7 Beta Castle- Every Girl's Dream Boarding School
Beta castle is one of the hardest to track castles on this list, as it wasn’t even very well-known during its lifetime. Just a little way outside Washington, D.C., in Silver Spring, MD, are the abandoned grounds of National Park Seminary School, a prestigious girls’ finishing school during the first half of the 20th century.
Each student joined a sorority, and each sorority house was modeled after an eclectic building, from a Japanese pagoda, Greek temple, Dutch windmill, and, of course, an English castle. The castle is across the glen and harder to access than some of the other buildings, as its bridge was demolished by the 1960s.
6 Spiš Castle- Feared By Eastern And Western
The Spiš Castle that stands now is a 12th-century reconstruction of an older castle that was sacked and demolished, and despite being left in ruins, what remains is one of the largest castle sites in Europe to date.
In 1241, Spiš Castle was one of the few fortresses to resist the attacks by Mongol hordes, and for 500 years, it steadily grew into an extremely powerful seat of governance. Unfortunately, like many castles, it suffered a fate engulfed in flames and was abandoned in the 1700s.
For nearly 300 years, it was left in ruins, until it achieved recognition as a UNESCO World Heritage site in the 1990s.
5 Fort de Malamot- Not For Those With A Fear Of Heights
An Alpine bluff isn’t the most inviting place for a king’s grand palace, but it’s a strategic outpost for the military. Located in the Alps of southeastern France, the fort was an Italian innovation in the late 19th century that could house 200 soldiers, and the road leading to it was an equally brilliant engineering masterpiece.
In modern times, the road is barricaded most of the year due to snowdrifts, and forces visitors to climb a 9,400-foot ascent up the Mont Malamot pass. It’s a popular spot for mountain biking, but make sure you’re properly trained before attempting this slope.
4 Rocca Calascio- No, It's Not A Hollywood Film Set
What looks like one of Hollywood’s fantasy depictions of a castle is actually an old Italian watchtower and military post, with its earliest foundations dating to the 10th century. Like most of Italy, it came to be owned by the powerful Medici family during the Renaissance, and was used to control the trading industry through Florence.
Early in the 18th century, an earthquake had damaged the tower beyond repair, and it has been left in abandonment ever since, without much organised interest in preserving or protecting what remains of the tower.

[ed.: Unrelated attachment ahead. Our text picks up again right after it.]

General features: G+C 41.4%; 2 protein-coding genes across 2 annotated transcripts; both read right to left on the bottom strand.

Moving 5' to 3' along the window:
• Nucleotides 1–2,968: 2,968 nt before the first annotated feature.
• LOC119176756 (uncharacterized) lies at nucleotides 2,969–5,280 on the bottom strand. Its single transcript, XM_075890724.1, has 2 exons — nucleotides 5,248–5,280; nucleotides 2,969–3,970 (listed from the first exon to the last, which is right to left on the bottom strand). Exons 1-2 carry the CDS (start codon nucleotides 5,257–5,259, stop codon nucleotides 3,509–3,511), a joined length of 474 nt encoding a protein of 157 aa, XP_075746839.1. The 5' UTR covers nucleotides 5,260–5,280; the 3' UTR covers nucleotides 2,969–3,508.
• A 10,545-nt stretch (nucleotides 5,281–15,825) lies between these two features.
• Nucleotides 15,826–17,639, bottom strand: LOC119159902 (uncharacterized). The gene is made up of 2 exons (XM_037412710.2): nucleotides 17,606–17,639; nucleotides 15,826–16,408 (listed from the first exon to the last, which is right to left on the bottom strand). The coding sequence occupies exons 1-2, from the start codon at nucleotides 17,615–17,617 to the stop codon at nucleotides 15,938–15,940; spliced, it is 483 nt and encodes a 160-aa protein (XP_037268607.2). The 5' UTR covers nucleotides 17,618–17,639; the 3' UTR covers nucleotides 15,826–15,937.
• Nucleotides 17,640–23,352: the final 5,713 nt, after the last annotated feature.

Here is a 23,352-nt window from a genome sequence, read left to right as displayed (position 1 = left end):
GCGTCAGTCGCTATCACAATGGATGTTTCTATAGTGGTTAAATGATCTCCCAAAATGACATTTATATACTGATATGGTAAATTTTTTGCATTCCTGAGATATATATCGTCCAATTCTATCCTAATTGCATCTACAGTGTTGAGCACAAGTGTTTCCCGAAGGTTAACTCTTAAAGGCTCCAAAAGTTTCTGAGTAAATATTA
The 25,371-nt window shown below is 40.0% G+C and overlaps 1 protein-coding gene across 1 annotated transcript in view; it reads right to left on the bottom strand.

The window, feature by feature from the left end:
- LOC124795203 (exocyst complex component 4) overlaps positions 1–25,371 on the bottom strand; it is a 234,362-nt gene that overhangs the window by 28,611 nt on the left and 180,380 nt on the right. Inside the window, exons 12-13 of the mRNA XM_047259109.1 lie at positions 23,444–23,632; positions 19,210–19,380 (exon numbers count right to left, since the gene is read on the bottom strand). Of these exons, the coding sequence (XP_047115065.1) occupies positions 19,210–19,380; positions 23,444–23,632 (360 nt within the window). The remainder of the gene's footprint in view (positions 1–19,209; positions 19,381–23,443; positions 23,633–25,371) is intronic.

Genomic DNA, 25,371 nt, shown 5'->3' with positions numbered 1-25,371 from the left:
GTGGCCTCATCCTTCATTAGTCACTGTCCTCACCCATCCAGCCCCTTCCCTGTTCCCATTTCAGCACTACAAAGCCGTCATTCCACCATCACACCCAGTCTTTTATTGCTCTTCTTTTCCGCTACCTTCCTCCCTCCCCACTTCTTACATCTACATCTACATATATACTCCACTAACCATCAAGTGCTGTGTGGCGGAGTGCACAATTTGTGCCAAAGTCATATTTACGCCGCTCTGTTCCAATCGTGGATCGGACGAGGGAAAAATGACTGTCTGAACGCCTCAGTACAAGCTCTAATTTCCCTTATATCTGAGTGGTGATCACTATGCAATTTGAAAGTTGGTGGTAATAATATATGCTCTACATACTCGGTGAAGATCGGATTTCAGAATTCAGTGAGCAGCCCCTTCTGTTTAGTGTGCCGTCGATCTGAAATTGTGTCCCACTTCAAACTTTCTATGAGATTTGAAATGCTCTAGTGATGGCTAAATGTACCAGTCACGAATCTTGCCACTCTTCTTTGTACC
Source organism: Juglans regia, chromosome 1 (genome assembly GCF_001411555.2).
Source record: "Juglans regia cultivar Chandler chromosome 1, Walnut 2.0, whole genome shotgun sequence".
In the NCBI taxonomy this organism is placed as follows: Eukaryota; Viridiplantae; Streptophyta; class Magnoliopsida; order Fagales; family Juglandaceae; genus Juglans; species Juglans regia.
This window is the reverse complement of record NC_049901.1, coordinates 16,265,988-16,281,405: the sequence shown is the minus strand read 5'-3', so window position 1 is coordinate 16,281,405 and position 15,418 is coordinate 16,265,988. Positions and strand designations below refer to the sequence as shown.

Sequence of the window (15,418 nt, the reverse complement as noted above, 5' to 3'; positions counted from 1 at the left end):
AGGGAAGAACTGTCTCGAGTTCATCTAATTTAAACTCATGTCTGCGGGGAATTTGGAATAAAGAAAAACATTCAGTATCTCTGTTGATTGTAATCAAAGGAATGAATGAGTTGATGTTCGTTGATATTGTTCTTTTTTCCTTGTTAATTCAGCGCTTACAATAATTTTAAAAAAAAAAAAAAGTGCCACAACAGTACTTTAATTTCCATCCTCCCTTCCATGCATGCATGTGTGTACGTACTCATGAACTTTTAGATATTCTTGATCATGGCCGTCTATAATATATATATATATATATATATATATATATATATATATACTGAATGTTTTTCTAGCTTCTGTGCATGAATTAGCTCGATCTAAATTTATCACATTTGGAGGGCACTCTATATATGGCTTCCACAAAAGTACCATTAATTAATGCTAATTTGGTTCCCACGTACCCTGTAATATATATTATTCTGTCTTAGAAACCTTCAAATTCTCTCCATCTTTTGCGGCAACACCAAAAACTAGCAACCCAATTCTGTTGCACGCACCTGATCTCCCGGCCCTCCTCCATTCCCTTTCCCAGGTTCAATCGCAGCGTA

3 Château de Quéribus- Sits Like A Falcon Watching Over The Prey Below
You'll see Château de Quéribus rising over the hills long before you reach it. It stands, tall and proud, the highest point in sight, once a menacing figure to outsiders. Along with four other castles, Quéribus was one of the Five Sons of Carcassonne, which protected the former French border from the Spanish.
What was once a treacherous journey to the isolated castle has since been restored and is relatively easy to ascend, but the last way to the entrance of the castle is steep, so come prepared with shoes suited to medieval architecture.
2 Bannerman Castle- Not Your Average Mansion
What is possibly the most famous US castle sits quietly on Pollepel Island in the Hudson River, a massive natural moat around this fairytale revival castle. Built by Francis Bannerman, who arrived in the U.S. from Scotland at the age of three, it was the base for Bannerman’s military surplus company.
With Bannerman’s death in 1918 came the start of the abandonment of his castle, and while his son and groundskeepers worked for a while to keep the business and residence afloat, by the 1950s the castle was deserted. The castle itself is in various states of decay but there are tours to the island during the summer months.
1 Dunluce Castle- This Sturdy Ruin's Windswept History
It's a wonder this castle hasn’t yet completely dropped into the sea in 800 years of existence. It’s perched on a steep bluff at the top of Northern Ireland, the ruins of its towers cutting a jagged line across the sky.
First owned by the McQuillan clan, it was lost when they were defeated by the MacDonnells, who later swore allegiance to Elizabeth I. It then was the seat of the Earl of Antrim until the MacDonnell Clan fell after the Battle of the Boyne.
Since then, the residence has been left to the mercy of the stormy seas it watches over.